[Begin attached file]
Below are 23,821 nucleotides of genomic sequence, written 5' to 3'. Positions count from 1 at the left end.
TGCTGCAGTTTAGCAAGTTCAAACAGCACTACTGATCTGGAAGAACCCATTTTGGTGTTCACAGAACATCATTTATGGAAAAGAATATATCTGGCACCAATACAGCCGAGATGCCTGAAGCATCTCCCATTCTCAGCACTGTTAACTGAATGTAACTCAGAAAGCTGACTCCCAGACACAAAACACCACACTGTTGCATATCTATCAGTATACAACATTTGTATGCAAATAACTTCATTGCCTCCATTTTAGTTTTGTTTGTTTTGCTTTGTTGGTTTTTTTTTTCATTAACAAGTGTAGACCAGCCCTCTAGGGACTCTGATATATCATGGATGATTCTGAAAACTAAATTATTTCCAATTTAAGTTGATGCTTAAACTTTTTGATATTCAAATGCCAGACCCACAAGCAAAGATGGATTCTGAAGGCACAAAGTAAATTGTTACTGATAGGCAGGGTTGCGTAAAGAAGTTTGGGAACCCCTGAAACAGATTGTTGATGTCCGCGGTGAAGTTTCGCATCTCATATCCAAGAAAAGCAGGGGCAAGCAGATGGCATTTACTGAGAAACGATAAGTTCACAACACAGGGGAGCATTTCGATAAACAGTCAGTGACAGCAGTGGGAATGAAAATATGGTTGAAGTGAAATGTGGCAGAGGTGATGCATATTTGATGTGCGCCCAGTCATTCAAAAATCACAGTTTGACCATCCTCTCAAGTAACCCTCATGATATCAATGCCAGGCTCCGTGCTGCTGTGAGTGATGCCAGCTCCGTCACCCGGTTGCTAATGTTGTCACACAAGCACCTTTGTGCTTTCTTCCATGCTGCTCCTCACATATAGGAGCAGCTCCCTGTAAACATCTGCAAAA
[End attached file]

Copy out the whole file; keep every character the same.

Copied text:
Below are 23,821 nucleotides of genomic sequence, written 5' to 3'. Positions count from 1 at the left end.
TGCTGCAGTTTAGCAAGTTCAAACAGCACTACTGATCTGGAAGAACCCATTTTGGTGTTCACAGAACATCATTTATGGAAAAGAATATATCTGGCACCAATACAGCCGAGATGCCTGAAGCATCTCCCATTCTCAGCACTGTTAACTGAATGTAACTCAGAAAGCTGACTCCCAGACACAAAACACCACACTGTTGCATATCTATCAGTATACAACATTTGTATGCAAATAACTTCATTGCCTCCATTTTAGTTTTGTTTGTTTTGCTTTGTTGGTTTTTTTTTTCATTAACAAGTGTAGACCAGCCCTCTAGGGACTCTGATATATCATGGATGATTCTGAAAACTAAATTATTTCCAATTTAAGTTGATGCTTAAACTTTTTGATATTCAAATGCCAGACCCACAAGCAAAGATGGATTCTGAAGGCACAAAGTAAATTGTTACTGATAGGCAGGGTTGCGTAAAGAAGTTTGGGAACCCCTGAAACAGATTGTTGATGTCCGCGGTGAAGTTTCGCATCTCATATCCAAGAAAAGCAGGGGCAAGCAGATGGCATTTACTGAGAAACGATAAGTTCACAACACAGGGGAGCATTTCGATAAACAGTCAGTGACAGCAGTGGGAATGAAAATATGGTTGAAGTGAAATGTGGCAGAGGTGATGCATATTTGATGTGCGCCCAGTCATTCAAAAATCACAGTTTGACCATCCTCTCAAGTAACCCTCATGATATCAATGCCAGGCTCCGTGCTGCTGTGAGTGATGCCAGCTCCGTCACCCGGTTGCTAATGTTGTCACACAAGCACCTTTGTGCTTTCTTCCATGCTGCTCCTCACATATAGGAGCAGCTCCCTGTAAACATCTGCAAAA